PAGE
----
There’s a new interview with Ellen DeGeneres’ wife, Portia de Rossi, in The Advocate. She comes across as thoughtful and grounded as she talks about the fight for same sex rights along with her decision to publish an as-of-yet unwritten autobiography, due out this fall. The article references Portia’s troubled past, when she was on Ally McBeal in the late 90s and was struggling with anorexia and bulimia. Portia, 37, is now much more content and is half of the worlds most famous lesbian couple. Her wife, Ellen DeGeneres, regularly cracks jokes about their home life on her popular talk show. We haven’t heard a lot from Portia recently, but that’s about to change. She tells The Advocate that she’s happy to help further the cause for same sex marriage rights and hints that her profile is about to raise as she writes her book. Portia may become the face of the marriage equality movement:
On advocating for same sex rights
After so many years dancing around questions about her sexuality, she first spoke with The Advocate in 2005, talking at length about her relationship with DeGeneres. But even then she avoided talking politics.
But four years later, during an appearance on The View to promote her sitcom, ABC’s Better Off Ted, De Rossi didn’t hesitate before she schooled conservative host Elisabeth Hasselbeck on what marriage really means: “Without the word, we don’t have equal rights.… Every citizen of this country should have that right.”
“I’ve had fun there in the past,” De Rossi says of the show. “But just before I was scheduled to appear, the New York legislature voted on marriage and it failed. It was so disappointing to me. And I thought, if I’m going on The View and I have a viewpoint, I might as well talk about it. It’s more important than talking about a TV show.”…
“Ever since Ellen and I got together, I feel like I’ve been given an opportunity to actually—God, this sounds corny…” She rolls her eyes at herself, fidgets, and then forges ahead. “Well, I feel like my life can actually kind of stand for something. And I don’t mean that in a self-aggrandizing way, like, ‘Look at me, I can make a difference.’ But I feel like, maybe I get why I’m here.”…
“I think it’s up to us to save marriage,” she says. “Up to gay people across the country, seeing as though we’re fighting for it so vehemently.” De Rossi has an impressive ability to marry the personal and political: “This whole thing has been a wave of excitement and hope, and then it gently falls back into despair. And then it picks us up again. Unfortunately, we’re the ones who have to suffer this—this humiliation, really. There’s kind of a dignity that’s been stripped from us. Gay people are the ones who have to suffer through it—but without it, it won’t change.”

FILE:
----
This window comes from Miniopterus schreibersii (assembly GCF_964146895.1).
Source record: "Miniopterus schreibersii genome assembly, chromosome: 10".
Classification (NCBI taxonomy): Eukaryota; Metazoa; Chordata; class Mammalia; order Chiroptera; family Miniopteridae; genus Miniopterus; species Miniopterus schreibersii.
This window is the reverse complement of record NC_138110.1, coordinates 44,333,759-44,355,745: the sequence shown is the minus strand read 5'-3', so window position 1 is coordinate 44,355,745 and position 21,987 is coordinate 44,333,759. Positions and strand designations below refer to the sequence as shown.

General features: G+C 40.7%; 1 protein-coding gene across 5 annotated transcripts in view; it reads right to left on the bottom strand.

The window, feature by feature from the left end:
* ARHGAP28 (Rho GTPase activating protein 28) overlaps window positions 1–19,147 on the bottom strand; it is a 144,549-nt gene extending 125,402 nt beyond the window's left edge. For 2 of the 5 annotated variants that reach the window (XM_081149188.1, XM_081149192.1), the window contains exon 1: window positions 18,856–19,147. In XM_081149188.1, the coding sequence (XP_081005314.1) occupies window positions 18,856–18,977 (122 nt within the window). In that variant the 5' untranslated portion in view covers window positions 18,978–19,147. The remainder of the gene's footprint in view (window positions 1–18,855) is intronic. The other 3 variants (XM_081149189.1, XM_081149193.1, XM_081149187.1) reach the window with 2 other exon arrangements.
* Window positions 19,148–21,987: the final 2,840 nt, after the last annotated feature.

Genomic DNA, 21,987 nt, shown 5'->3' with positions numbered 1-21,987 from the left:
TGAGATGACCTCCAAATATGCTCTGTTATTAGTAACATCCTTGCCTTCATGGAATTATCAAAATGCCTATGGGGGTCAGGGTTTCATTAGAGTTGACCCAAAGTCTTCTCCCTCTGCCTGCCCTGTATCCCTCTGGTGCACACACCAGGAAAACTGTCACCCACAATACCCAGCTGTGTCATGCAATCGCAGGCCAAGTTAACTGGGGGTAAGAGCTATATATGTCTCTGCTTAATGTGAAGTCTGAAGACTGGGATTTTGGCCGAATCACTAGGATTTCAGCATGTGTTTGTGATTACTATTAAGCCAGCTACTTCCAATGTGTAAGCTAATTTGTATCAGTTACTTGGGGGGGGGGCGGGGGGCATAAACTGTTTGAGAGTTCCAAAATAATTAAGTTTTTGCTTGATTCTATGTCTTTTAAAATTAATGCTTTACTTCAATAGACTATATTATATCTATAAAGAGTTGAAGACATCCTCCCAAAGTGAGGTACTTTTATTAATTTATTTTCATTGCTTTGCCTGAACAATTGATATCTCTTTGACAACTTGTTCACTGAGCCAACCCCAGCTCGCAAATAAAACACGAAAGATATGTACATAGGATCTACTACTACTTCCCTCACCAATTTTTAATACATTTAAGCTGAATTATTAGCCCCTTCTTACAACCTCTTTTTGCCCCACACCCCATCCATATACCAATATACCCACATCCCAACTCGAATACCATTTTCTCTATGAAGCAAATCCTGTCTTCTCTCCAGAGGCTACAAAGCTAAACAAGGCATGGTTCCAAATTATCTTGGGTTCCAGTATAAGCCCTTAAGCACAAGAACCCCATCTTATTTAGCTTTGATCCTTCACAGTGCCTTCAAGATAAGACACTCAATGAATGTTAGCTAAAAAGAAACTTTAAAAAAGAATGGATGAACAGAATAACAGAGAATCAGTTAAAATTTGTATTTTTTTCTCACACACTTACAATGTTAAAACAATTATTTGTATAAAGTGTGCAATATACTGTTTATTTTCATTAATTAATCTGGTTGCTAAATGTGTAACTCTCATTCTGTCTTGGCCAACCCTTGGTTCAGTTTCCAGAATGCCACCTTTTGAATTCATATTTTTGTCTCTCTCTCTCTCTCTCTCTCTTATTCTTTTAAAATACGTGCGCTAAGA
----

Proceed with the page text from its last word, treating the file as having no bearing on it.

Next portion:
On her relationship with Ellen
“To think that a married gay couple is considered boring and normal is fantastic,” she says. “Happiness is a choice too. It’s a choice to live in a state of gratitude and to fix what makes you unhappy. Being honest with who you are, being able to go out into the world and show people that you can be successful and be happy and be in a good marriage—it’s important.”
Mostly, they have so far avoided letting their notoriety get the better of them by communicating with each other. “I tell her all my insecurities, all of my worries, and within a few minutes I feel better,” De Rossi says. “She’s just so helpful to me. I think I help her too. I keep her focused on what’s important and what the big picture is. I think that’s what a good couple does for each other.” …
On her book
This is the first time she’s talked to a reporter about it. “I wanted to see what kind of book I was writing,” she says. “It will deal with all the secrets that nearly killed me.” Approached by an agent at William Morris to write about eating disorders, De Rossi wasn’t sure she could do it. Nevertheless, she’s writing it from a firsthand perspective without the typical celebrity-assist ghostwriter. “Nobody can really get inside the anorexic’s mind like the anorexic,” she says, referring to her own battles with an eating disorder.
[From The Advocate]
I really admire the way Portia is so matter-of-fact in the way she explains the fight for same sex rights. There’s something quiet and reluctant but steadfast about her. Like she feels uncomfortable putting herself out there but has made peace with it and knows it’s the right thing to do. It doesn’t make sense to me that it’s 2010 and same sex couples don’t have the same rights as everyone else. I also find it baffling that there are people who are openly fighting the fact that there are couples who want to settle down and have families. Isn’t that what that side claims to value? I look forward to seeing what’s next for Portia.
The Advocate also has photos of Portia in their article that feature her in 1920s styling and she looks incredible. Some of the photos are here, and there are more on The Advocate’s website.